The riveting true story of sixty years in the life of a small town ravaged by industrial pollution, Toms River melds hard-hitting investigative reporting, a fascinating scientific detective story, and an unforgettable cast of characters into a sweeping narrative in the tradition of A Civil Action, The Emperor of All Maladies, and The Immortal Life of Henrietta Lacks.
One of New Jersey's seemingly innumerable quiet seaside towns, Toms River became the unlikely setting for a decades-long drama that culminated in 2001 with one of the largest legal settlements in the annals of toxic dumping. A town that would rather have been known for its Little League World Series champions ended up making history for an entirely different reason: a notorious cluster of childhood cancers scientifically linked to local air and water pollution. For years, large chemical companies had been using Toms River as their private dumping ground, burying tens of thousands of leaky drums in open pits and discharging billions of gallons of acid-laced wastewater into the town's namesake river.
In an astonishing feat of investigative reporting, prize-winning journalist Dan Fagin recounts the sixty-year saga of rampant pollution and inadequate oversight that made Toms River a cautionary example for fast-growing industrial towns from South Jersey to South China. He tells the stories of the pioneering scientists and physicians who first identified pollutants as a cause of cancer, and brings to life the everyday heroes in Toms River who struggled for justice: a young boy whose cherubic smile belied the fast-growing tumors that had decimated his body from birth; a nurse who fought to bring the alarming incidence of childhood cancers to the attention of authorities who didn't want to listen; and a mother whose love for her stricken child transformed her into a tenacious advocate for change.
A gripping human drama rooted in a centuries-old scientific quest, Toms River is a tale of dumpers at midnight and deceptions in broad daylight, of corporate avarice and government neglect, and of a few brave individuals who refused to keep silent until the truth was exposed.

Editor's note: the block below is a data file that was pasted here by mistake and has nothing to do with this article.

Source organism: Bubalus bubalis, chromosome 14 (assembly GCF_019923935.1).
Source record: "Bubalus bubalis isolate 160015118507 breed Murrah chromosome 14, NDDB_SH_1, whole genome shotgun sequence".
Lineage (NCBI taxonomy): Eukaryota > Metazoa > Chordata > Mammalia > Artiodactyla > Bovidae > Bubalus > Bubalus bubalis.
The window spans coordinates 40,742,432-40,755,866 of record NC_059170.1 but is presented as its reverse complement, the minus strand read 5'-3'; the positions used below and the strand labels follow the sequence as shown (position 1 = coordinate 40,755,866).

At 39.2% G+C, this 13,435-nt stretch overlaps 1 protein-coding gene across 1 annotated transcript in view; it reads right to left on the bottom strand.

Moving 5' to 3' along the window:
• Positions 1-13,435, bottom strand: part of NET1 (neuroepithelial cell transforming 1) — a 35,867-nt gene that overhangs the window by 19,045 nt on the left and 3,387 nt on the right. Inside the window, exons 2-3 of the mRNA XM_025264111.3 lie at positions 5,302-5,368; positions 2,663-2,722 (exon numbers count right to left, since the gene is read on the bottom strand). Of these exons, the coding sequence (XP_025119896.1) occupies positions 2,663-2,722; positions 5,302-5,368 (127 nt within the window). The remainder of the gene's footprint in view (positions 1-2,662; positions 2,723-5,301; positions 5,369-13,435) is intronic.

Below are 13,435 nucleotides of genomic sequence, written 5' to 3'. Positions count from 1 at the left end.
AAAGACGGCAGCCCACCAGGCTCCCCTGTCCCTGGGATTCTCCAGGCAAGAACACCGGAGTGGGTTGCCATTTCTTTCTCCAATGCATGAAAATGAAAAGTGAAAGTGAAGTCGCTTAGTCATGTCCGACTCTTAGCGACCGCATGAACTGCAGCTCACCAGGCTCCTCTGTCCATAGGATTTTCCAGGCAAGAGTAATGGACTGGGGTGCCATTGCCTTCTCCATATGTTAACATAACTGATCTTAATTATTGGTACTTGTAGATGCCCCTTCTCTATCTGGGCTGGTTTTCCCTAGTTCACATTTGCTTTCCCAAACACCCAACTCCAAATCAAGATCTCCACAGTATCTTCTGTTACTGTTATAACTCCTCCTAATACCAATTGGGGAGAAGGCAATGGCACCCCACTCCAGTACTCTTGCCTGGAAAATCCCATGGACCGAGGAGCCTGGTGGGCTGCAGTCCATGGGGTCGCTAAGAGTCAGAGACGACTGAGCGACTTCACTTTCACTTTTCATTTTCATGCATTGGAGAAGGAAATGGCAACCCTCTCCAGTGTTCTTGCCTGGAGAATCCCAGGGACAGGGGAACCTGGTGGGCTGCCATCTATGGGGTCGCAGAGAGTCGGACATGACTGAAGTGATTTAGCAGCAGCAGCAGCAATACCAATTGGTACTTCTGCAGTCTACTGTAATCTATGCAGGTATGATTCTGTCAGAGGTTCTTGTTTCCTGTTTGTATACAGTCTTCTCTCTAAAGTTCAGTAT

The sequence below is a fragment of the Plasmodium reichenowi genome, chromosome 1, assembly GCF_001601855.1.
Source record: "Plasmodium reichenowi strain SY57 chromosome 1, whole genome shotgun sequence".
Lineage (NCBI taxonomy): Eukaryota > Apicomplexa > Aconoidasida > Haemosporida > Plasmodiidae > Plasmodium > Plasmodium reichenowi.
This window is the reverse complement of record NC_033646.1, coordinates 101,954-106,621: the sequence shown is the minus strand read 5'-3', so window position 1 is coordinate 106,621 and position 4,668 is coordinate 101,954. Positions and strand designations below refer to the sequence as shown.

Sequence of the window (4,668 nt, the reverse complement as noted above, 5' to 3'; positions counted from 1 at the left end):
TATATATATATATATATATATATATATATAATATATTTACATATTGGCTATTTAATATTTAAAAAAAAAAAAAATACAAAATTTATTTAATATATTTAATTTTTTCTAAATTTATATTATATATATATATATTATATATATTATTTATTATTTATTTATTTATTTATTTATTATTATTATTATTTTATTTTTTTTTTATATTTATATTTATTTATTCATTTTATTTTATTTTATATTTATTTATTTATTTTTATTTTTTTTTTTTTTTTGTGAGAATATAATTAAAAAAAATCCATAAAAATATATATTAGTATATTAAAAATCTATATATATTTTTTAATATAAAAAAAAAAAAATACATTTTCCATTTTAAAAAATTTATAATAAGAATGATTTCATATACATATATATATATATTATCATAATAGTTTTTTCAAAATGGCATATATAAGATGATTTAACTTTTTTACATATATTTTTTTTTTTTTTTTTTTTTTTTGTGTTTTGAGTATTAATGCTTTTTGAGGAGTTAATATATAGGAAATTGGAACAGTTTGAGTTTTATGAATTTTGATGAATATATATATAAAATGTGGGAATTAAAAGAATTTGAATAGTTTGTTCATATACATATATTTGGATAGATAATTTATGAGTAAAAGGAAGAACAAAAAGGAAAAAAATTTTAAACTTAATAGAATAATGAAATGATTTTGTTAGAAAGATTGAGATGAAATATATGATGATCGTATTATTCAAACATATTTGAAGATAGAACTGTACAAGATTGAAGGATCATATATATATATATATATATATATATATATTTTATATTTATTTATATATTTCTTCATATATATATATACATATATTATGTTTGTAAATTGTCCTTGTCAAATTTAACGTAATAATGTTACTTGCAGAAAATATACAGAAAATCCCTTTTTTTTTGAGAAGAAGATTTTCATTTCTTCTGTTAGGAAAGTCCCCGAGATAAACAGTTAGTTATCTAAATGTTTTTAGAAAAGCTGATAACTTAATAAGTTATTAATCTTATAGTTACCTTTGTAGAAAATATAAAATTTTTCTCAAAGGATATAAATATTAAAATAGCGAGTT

In an age when thorough investigative reporting is becoming increasingly rare, Dan Fagin's work demonstrates how journalism can bring clarity to the past and also better the present day. (Reviewed by Elizabeth Whitmore Funk).
A crisp, hard-nosed probe into corporate arrogance and the power of public resistance makes this environmental caper essential reading.
Readers may be bogged down by the minutia of this book, but its detailed text will appeal to in-depth researchers, especially those with a personal connection to the region or familiar with the chemistry detailed herein.
Starred Review. Fagin weaves fascinating background material on epidemiology, statistical analysis and more into this hard-hitting chronicle. A gripping environmental thriller.
Carl Zimmer, author of A Planet of Viruses and Parasite Rex Toms River is an epic tale for our chemical age. Dan Fagin has combined deep reporting with masterful storytelling to recount an extraordinary battle over cancer and pollution in a New Jersey town.
Elizabeth Kolbert, author of Field Notes from a Catastrophe
At once intimate and objective, Toms River is the heartbreaking account of one town's struggle with a legacy of toxic pollution. Dan Fagin has written a powerful and important book.
Siddhartha Mukherjee, M.D., author of the Pulitzer Prize–winning The Emperor of All Maladies: A Biography of Cancer
A thrilling journey through the twists and turns of cancer epidemiology, Toms River is essential reading for our times. Dan Fagin takes us on a breathtaking tour through a wide terrain of topics - cancer, the environment, carcinogenesis and prevention - yet manages to keep us engaged with deeply personal stories. He handles topics of great complexity with the dexterity of a scholar, the honesty of a journalist, and the dramatic skill of a novelist.
As Fagin shows readers through the specific events in Toms River, environmental and ecological concerns began to receive attention in American politics in the 1960s and 1970s. The creation of the Department of Environmental Protection (now the Environmental Protection Agency) was heavily encouraged, in part, by individuals across America who, like the residents of Toms River, feared for the well-being of their region and themselves.
Investigative journalists played a significant role in spearheading the movement by reporting on the dangers of environmental toxins, deforestation, nuclear testing, and other ecological damage. Most notable among literary works was the 1962 Silent Spring, an exposé by marine biologist Rachel Carson. Her exploration of the negative effects of pesticides was one...
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